We changed his name to Frosty. Don't ask me why.

There were two things I didn't realize about Frosty. He was much larger than Taz, and he had never lived with any animals except humans.

He adapted torepparttar 147994 dogs quickly. They tried to herd him like Pumpkin, but he simply stood his ground until they rushed past. Sometimes Bebe, being uncoordinated, crashed into him. This becamerepparttar 147995 new ritual,repparttar 147996 failed herding of Frosty.

Frosty first walked into my house knowing that he owned it. That was fine with Taz, but not with Witchie. Frosty was a bit taller thanrepparttar 147997 Siamese, and as I fed him he quickly grew larger than they were. He also had youth on his side, since he was one and Witchie was at least seven. She didn't care. She had to teach him his place, and that was that.

The war of wills was fun to watch. He trained Lisa and me quickly enough, andrepparttar 147998 dogs, but Witchie was untrainable. So was Frosty, it turned out.

Witchie decided that Frosty wasn't allowed onrepparttar 147999 floor. Whenever he sprang down from a piece of furniture, she charged at him hissing and swatting until he ran for dear life and sprang onto something else. This went on for months.

I think Taz tried to play with him once, but Frosty wasn't interested. Also, given his size and his attitude, he was scary. Taz was torn in his loyalties again, upsetting Witchie. If looks could kill, Witchie would berepparttar 148000 world's finest assassin.

Inrepparttar 148001 year that I owned him, Frosty left me one mouse, but that's only because he didn't catch very many. When he hunted, he got fat. When he was fat, he was too slow to catch mice. When he lost enough weight, after failing to catch mice, his speed returned and he caught them again. Lacking Pumpkin's natural camouflage, he didn't catch very many to begin with.

Finally, Witchie accepted him as a King worthy of Her Majestyrepparttar 148002 Queen. They ruled their domain together, as reluctant equals. I'd have bet real money that such a thing was impossible. Young Taz, meanwhile, accepted his new role as Court Jester.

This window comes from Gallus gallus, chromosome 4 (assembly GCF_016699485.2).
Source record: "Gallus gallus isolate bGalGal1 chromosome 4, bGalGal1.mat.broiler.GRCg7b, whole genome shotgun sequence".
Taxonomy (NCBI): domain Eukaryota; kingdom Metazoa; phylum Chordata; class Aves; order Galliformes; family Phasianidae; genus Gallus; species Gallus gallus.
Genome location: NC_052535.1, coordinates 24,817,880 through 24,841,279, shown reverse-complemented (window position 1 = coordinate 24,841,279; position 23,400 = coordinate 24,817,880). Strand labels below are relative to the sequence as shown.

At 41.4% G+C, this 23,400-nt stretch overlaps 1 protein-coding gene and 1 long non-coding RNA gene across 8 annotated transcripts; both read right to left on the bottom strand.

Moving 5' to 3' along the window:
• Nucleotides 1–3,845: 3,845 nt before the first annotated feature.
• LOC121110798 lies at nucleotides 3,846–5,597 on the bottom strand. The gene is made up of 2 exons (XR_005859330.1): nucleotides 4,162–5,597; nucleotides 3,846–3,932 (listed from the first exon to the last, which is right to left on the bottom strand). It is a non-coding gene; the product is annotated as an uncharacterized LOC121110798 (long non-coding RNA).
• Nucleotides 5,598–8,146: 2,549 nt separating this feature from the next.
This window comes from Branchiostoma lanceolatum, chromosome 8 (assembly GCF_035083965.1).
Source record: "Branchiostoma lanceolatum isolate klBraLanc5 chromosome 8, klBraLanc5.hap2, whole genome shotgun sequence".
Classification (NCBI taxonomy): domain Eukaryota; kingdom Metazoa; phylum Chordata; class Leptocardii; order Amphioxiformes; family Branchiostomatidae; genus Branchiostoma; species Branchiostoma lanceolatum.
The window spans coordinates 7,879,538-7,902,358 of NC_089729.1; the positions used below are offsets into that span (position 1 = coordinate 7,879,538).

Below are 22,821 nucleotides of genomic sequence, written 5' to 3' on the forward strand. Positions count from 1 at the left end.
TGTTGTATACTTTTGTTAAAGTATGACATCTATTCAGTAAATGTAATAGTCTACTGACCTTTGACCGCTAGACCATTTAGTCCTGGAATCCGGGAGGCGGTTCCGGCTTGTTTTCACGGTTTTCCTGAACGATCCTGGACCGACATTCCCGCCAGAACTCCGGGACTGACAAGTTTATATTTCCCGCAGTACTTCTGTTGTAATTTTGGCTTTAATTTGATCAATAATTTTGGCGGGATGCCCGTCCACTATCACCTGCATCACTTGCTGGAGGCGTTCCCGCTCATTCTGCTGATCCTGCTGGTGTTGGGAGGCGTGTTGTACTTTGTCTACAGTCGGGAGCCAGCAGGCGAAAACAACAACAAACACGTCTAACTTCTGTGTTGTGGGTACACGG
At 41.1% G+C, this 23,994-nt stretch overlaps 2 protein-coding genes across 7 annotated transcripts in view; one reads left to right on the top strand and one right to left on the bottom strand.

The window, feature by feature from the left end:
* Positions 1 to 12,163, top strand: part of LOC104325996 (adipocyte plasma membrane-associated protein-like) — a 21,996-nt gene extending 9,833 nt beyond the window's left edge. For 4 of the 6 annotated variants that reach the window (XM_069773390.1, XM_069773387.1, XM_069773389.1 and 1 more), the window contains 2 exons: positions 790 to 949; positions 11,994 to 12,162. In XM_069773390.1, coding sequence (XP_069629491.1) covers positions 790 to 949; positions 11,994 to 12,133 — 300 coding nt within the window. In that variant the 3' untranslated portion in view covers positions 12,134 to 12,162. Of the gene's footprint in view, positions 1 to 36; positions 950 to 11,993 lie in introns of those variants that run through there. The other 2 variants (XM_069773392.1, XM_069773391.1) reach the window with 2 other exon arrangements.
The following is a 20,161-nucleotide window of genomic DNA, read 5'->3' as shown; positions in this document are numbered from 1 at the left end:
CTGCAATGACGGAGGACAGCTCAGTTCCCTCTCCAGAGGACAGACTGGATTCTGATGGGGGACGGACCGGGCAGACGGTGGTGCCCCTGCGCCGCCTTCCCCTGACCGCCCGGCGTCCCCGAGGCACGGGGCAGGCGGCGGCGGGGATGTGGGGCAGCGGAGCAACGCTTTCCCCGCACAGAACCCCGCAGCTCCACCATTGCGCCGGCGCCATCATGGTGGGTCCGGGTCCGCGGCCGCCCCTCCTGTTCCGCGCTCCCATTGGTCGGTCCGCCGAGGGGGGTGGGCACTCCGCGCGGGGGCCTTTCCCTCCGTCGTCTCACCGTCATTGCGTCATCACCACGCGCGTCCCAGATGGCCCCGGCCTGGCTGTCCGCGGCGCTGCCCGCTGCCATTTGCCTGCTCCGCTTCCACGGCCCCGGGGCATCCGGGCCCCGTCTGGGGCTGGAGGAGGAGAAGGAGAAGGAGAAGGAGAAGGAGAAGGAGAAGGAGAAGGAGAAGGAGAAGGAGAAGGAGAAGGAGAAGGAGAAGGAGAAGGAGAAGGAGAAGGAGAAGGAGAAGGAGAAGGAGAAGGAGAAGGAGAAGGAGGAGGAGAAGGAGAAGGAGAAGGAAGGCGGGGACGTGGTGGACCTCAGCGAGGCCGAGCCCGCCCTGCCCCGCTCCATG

The rules at feeding time changed when Frosty arrived.

At a certain time of day, usually too dang early, Witchie demanded a can of food. Nobody can demand anything like a loud squawking Siamese, as their owners and neighbors can attest. I fed her and she ate her fill, which wasn't much. Ifrepparttar 148003 food didn't meet with her approval, she ate none at all. She resumed demanding food instead, even more insulted than before. What a terrible affront it is to her dignity to feed her inadequate food.

I eventually learned that cats don't eat what they can't smell. As they get older, their sense of smell fades. In other words, stinky food is best.

I always fed Witchie onrepparttar 148004 counter, forrepparttar 148005 very obvious reason thatrepparttar 148006 dogs would steal her food otherwise. I also keptrepparttar 148007 litter box offrepparttar 148008 floor, becauserepparttar 148009 dogs were obsessed with it as well.

When Witchie finished eating, Taz ate two bites. He preferred crunchy dog food, which was fine withrepparttar 148010 dogs, but he had to put in a little showing just on general principle. Then Daisy and Bebe fought forrepparttar 148011 leftovers.

Cont'd on page 2 ==>
ImproveHomeLife.com © 2005
Terms of Use